This course reviews the use of cognitive-behavioral therapy and behavioral activation apps for the treatment of depression. This course is based upon material published in the PLOS one journal and is available as an open-access article on their website
Depression is a common mental health condition for which many mobile apps aim to provide support. This review aims to identify self-help apps available exclusively for people with depression and evaluate those that offer cognitive behavioral therapy (CBT) or behavioral activation (BA). One hundred and seventeen apps have been identified after searching both the scientific literature and the commercial market. these apps identified through our search offer support that seems to be consistent with evidence-based principles of CBT or BA. Taking into account the nonexistence of effectiveness/efficacy studies, and the low level of adherence to the core ingredients of the CBT/BA models, the utility of these CBT/BA apps are questionable. The usability of reviewed apps is highly variable and they rarely are accompanied by explicit privacy or safety policies. Despite the growing public demand, there is a concerning lack of appropriate CBT or BA apps, especially from a clinical and legal point of view. The application of superior scientific, technological, and legal knowledge is needed to improve the development, testing, and accessibility of apps for people with depression.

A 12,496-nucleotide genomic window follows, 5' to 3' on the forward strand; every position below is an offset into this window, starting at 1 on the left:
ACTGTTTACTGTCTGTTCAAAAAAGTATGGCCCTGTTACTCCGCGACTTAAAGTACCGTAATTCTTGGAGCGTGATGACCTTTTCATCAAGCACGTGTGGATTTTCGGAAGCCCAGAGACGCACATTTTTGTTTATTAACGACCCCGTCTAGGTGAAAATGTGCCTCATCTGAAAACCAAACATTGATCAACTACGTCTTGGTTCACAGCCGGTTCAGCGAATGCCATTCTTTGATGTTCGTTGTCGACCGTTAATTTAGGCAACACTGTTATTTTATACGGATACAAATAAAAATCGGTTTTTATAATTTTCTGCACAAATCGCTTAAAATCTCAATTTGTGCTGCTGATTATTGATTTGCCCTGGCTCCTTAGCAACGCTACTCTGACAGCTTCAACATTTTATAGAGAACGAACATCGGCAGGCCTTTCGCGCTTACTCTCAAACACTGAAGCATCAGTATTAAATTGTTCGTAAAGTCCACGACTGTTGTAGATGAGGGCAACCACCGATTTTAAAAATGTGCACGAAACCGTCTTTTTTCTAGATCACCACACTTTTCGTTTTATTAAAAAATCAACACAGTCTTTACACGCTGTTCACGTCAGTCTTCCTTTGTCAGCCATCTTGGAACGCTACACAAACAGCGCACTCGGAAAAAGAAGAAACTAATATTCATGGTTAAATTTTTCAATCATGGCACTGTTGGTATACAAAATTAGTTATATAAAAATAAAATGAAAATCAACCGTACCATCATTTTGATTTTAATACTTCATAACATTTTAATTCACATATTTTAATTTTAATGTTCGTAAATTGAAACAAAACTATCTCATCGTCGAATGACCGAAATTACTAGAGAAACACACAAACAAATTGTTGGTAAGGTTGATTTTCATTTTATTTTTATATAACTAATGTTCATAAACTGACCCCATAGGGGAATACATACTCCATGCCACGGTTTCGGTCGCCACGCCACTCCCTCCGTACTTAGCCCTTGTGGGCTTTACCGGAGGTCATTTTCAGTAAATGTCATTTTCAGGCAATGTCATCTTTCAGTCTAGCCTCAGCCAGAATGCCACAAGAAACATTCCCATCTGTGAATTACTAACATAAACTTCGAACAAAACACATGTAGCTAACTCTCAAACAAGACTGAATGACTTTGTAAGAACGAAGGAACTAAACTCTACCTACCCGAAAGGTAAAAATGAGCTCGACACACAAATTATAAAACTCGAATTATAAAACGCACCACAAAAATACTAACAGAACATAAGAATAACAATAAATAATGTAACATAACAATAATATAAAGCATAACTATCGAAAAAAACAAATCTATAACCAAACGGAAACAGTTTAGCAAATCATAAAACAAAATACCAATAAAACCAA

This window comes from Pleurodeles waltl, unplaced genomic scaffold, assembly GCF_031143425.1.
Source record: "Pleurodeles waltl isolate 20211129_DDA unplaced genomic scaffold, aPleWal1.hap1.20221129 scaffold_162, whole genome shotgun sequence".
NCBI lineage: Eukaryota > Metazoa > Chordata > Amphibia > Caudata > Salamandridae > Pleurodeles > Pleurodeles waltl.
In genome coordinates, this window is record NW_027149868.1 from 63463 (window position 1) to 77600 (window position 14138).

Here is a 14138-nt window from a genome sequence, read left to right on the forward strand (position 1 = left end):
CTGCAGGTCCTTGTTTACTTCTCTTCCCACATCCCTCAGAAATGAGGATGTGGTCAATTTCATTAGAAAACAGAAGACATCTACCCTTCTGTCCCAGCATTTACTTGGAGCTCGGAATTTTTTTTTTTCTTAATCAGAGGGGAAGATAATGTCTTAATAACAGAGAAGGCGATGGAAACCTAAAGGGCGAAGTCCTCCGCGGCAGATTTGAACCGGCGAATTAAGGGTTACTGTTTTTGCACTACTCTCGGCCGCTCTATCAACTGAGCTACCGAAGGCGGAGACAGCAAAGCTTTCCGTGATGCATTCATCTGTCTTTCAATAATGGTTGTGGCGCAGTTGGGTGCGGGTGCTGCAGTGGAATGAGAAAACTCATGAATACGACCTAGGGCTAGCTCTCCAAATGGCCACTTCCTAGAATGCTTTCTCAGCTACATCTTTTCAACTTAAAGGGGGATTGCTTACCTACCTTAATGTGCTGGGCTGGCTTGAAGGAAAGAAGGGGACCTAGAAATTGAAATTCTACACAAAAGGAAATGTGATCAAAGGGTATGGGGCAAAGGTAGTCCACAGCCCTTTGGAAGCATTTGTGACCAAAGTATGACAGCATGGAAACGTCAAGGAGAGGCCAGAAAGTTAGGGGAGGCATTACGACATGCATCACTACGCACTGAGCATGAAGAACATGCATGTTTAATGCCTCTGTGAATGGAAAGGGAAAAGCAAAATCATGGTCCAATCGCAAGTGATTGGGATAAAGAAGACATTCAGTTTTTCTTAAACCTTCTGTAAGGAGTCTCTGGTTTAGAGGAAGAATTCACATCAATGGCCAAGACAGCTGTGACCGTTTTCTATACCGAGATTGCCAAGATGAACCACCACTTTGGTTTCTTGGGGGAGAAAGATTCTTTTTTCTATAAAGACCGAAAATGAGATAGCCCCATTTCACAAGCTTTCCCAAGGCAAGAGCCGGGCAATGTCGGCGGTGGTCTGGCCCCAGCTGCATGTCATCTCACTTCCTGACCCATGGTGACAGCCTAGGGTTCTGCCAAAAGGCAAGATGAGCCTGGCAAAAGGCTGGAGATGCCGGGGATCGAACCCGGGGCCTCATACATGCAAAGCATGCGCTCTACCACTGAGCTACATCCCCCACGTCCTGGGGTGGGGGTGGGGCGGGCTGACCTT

This course on the efficacy of apps using CBT to treat depression is designed for social workers, professional counselors, psychologists, nurses, and substance abuse counselors, who do clinical work. This course is appropriate for beginning, intermediate and advanced level practitioners who wish to develop their understanding of on the efficacy of apps using CBT to treat depression. The course material includes a literature review of interventions. It may also be useful for licensed clinicians who require clinical continuing education courses for license renewal.
The course is based on a journal article that includes research. It contains statistical analysis and data that some clinicians enjoy reading and others do not. A major benefit of reading research-based articles for continuing education is they provide practitioners with the latest findings in their field.
Authors: Huguet, Rao, McGrath, Wozney, Wheaton, Conrod, Rozario
Learning Objectives: This course will provide the practitioner with detailed information regarding the efficacy of apps using CBT to treat depression. Specifically, a professional will:
- Recognize the benefits of a well-made app meant to help cure depression
- Distinguish between helpful and non-helpful apps
- Explain why not all apps using CBT are good.
Citation: Huguet, A., Rao, S., McGrath, P. J., Wozney, L., Wheaton, M., Conrod, J., & Rozario, S. (2016). A systematic review of cognitive-behavioral therapy and behavioral activation apps for depression. PLoS One, 11(5), e0154248.